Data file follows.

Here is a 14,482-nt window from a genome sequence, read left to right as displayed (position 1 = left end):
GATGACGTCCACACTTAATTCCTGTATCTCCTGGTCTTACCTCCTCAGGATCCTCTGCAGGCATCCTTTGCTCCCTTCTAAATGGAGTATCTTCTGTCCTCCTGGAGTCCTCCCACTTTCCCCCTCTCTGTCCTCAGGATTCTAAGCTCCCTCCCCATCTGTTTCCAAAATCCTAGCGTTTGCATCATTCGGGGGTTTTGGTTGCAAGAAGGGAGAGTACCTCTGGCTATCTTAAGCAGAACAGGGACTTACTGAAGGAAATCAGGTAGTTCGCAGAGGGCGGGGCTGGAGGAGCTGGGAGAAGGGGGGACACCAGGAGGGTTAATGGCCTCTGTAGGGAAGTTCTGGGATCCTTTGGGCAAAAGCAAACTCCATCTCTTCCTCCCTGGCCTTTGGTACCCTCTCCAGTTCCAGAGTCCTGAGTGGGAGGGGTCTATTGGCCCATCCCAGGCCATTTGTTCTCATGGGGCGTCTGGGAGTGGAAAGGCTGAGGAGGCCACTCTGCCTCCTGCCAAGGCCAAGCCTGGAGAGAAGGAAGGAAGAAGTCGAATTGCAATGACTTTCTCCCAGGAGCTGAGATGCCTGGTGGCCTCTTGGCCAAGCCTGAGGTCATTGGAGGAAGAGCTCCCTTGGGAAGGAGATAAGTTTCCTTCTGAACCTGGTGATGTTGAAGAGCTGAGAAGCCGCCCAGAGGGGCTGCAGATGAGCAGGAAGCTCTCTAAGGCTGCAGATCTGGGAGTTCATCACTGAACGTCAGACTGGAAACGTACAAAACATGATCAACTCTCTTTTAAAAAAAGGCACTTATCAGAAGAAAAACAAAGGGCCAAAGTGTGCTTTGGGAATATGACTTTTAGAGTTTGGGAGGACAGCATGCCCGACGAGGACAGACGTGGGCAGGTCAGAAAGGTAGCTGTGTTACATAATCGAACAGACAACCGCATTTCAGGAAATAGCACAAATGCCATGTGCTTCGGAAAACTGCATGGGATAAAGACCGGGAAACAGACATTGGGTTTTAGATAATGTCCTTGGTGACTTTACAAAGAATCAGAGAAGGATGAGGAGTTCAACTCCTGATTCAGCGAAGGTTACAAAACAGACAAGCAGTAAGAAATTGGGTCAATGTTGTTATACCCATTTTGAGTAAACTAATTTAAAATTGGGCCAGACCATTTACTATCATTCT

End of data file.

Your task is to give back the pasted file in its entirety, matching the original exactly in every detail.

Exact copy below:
Here is a 14,482-nt window from a genome sequence, read left to right as displayed (position 1 = left end):
GATGACGTCCACACTTAATTCCTGTATCTCCTGGTCTTACCTCCTCAGGATCCTCTGCAGGCATCCTTTGCTCCCTTCTAAATGGAGTATCTTCTGTCCTCCTGGAGTCCTCCCACTTTCCCCCTCTCTGTCCTCAGGATTCTAAGCTCCCTCCCCATCTGTTTCCAAAATCCTAGCGTTTGCATCATTCGGGGGTTTTGGTTGCAAGAAGGGAGAGTACCTCTGGCTATCTTAAGCAGAACAGGGACTTACTGAAGGAAATCAGGTAGTTCGCAGAGGGCGGGGCTGGAGGAGCTGGGAGAAGGGGGGACACCAGGAGGGTTAATGGCCTCTGTAGGGAAGTTCTGGGATCCTTTGGGCAAAAGCAAACTCCATCTCTTCCTCCCTGGCCTTTGGTACCCTCTCCAGTTCCAGAGTCCTGAGTGGGAGGGGTCTATTGGCCCATCCCAGGCCATTTGTTCTCATGGGGCGTCTGGGAGTGGAAAGGCTGAGGAGGCCACTCTGCCTCCTGCCAAGGCCAAGCCTGGAGAGAAGGAAGGAAGAAGTCGAATTGCAATGACTTTCTCCCAGGAGCTGAGATGCCTGGTGGCCTCTTGGCCAAGCCTGAGGTCATTGGAGGAAGAGCTCCCTTGGGAAGGAGATAAGTTTCCTTCTGAACCTGGTGATGTTGAAGAGCTGAGAAGCCGCCCAGAGGGGCTGCAGATGAGCAGGAAGCTCTCTAAGGCTGCAGATCTGGGAGTTCATCACTGAACGTCAGACTGGAAACGTACAAAACATGATCAACTCTCTTTTAAAAAAAGGCACTTATCAGAAGAAAAACAAAGGGCCAAAGTGTGCTTTGGGAATATGACTTTTAGAGTTTGGGAGGACAGCATGCCCGACGAGGACAGACGTGGGCAGGTCAGAAAGGTAGCTGTGTTACATAATCGAACAGACAACCGCATTTCAGGAAATAGCACAAATGCCATGTGCTTCGGAAAACTGCATGGGATAAAGACCGGGAAACAGACATTGGGTTTTAGATAATGTCCTTGGTGACTTTACAAAGAATCAGAGAAGGATGAGGAGTTCAACTCCTGATTCAGCGAAGGTTACAAAACAGACAAGCAGTAAGAAATTGGGTCAATGTTGTTATACCCATTTTGAGTAAACTAATTTAAAATTGGGCCAGACCATTTACTATCATTCT